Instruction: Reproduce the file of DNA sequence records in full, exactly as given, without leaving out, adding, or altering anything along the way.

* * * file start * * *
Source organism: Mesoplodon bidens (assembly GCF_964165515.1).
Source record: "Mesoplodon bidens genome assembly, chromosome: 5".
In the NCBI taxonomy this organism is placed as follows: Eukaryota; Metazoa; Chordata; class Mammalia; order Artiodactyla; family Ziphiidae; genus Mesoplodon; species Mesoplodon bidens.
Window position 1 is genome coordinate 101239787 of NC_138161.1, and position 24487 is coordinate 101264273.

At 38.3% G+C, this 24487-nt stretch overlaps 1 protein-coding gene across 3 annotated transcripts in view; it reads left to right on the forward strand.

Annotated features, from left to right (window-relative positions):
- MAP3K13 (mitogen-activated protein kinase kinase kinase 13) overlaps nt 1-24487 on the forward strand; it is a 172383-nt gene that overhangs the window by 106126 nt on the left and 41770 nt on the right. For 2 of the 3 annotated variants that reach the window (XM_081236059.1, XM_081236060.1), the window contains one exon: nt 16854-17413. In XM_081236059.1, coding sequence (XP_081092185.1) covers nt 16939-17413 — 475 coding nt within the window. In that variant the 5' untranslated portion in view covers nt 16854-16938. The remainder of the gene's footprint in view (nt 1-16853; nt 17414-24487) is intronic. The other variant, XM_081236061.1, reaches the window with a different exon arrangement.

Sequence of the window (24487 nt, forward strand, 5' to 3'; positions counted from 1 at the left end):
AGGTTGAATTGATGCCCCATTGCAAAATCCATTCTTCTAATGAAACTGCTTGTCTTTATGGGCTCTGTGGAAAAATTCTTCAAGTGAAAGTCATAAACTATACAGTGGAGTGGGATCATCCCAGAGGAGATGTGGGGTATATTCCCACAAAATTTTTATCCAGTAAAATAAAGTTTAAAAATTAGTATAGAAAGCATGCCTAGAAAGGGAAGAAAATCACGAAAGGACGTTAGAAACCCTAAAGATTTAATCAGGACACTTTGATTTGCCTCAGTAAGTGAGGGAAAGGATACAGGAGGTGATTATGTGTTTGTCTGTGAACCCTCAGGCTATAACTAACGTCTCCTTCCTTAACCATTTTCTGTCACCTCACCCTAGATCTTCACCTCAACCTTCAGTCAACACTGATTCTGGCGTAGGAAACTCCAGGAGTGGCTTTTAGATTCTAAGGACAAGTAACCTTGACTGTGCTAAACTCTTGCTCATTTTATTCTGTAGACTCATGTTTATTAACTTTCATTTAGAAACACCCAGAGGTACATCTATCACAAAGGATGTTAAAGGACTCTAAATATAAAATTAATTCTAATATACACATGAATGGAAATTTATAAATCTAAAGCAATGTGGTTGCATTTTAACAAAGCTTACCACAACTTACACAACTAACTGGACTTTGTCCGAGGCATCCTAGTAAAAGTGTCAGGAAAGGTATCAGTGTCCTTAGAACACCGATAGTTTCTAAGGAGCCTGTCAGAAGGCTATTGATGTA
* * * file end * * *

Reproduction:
Source organism: Mesoplodon bidens (assembly GCF_964165515.1).
Source record: "Mesoplodon bidens genome assembly, chromosome: 5".
In the NCBI taxonomy this organism is placed as follows: Eukaryota; Metazoa; Chordata; class Mammalia; order Artiodactyla; family Ziphiidae; genus Mesoplodon; species Mesoplodon bidens.
Window position 1 is genome coordinate 101239787 of NC_138161.1, and position 24487 is coordinate 101264273.

At 38.3% G+C, this 24487-nt stretch overlaps 1 protein-coding gene across 3 annotated transcripts in view; it reads left to right on the forward strand.

Annotated features, from left to right (window-relative positions):
- MAP3K13 (mitogen-activated protein kinase kinase kinase 13) overlaps nt 1-24487 on the forward strand; it is a 172383-nt gene that overhangs the window by 106126 nt on the left and 41770 nt on the right. For 2 of the 3 annotated variants that reach the window (XM_081236059.1, XM_081236060.1), the window contains one exon: nt 16854-17413. In XM_081236059.1, coding sequence (XP_081092185.1) covers nt 16939-17413 — 475 coding nt within the window. In that variant the 5' untranslated portion in view covers nt 16854-16938. The remainder of the gene's footprint in view (nt 1-16853; nt 17414-24487) is intronic. The other variant, XM_081236061.1, reaches the window with a different exon arrangement.

Sequence of the window (24487 nt, forward strand, 5' to 3'; positions counted from 1 at the left end):
AGGTTGAATTGATGCCCCATTGCAAAATCCATTCTTCTAATGAAACTGCTTGTCTTTATGGGCTCTGTGGAAAAATTCTTCAAGTGAAAGTCATAAACTATACAGTGGAGTGGGATCATCCCAGAGGAGATGTGGGGTATATTCCCACAAAATTTTTATCCAGTAAAATAAAGTTTAAAAATTAGTATAGAAAGCATGCCTAGAAAGGGAAGAAAATCACGAAAGGACGTTAGAAACCCTAAAGATTTAATCAGGACACTTTGATTTGCCTCAGTAAGTGAGGGAAAGGATACAGGAGGTGATTATGTGTTTGTCTGTGAACCCTCAGGCTATAACTAACGTCTCCTTCCTTAACCATTTTCTGTCACCTCACCCTAGATCTTCACCTCAACCTTCAGTCAACACTGATTCTGGCGTAGGAAACTCCAGGAGTGGCTTTTAGATTCTAAGGACAAGTAACCTTGACTGTGCTAAACTCTTGCTCATTTTATTCTGTAGACTCATGTTTATTAACTTTCATTTAGAAACACCCAGAGGTACATCTATCACAAAGGATGTTAAAGGACTCTAAATATAAAATTAATTCTAATATACACATGAATGGAAATTTATAAATCTAAAGCAATGTGGTTGCATTTTAACAAAGCTTACCACAACTTACACAACTAACTGGACTTTGTCCGAGGCATCCTAGTAAAAGTGTCAGGAAAGGTATCAGTGTCCTTAGAACACCGATAGTTTCTAAGGAGCCTGTCAGAAGGCTATTGATGTA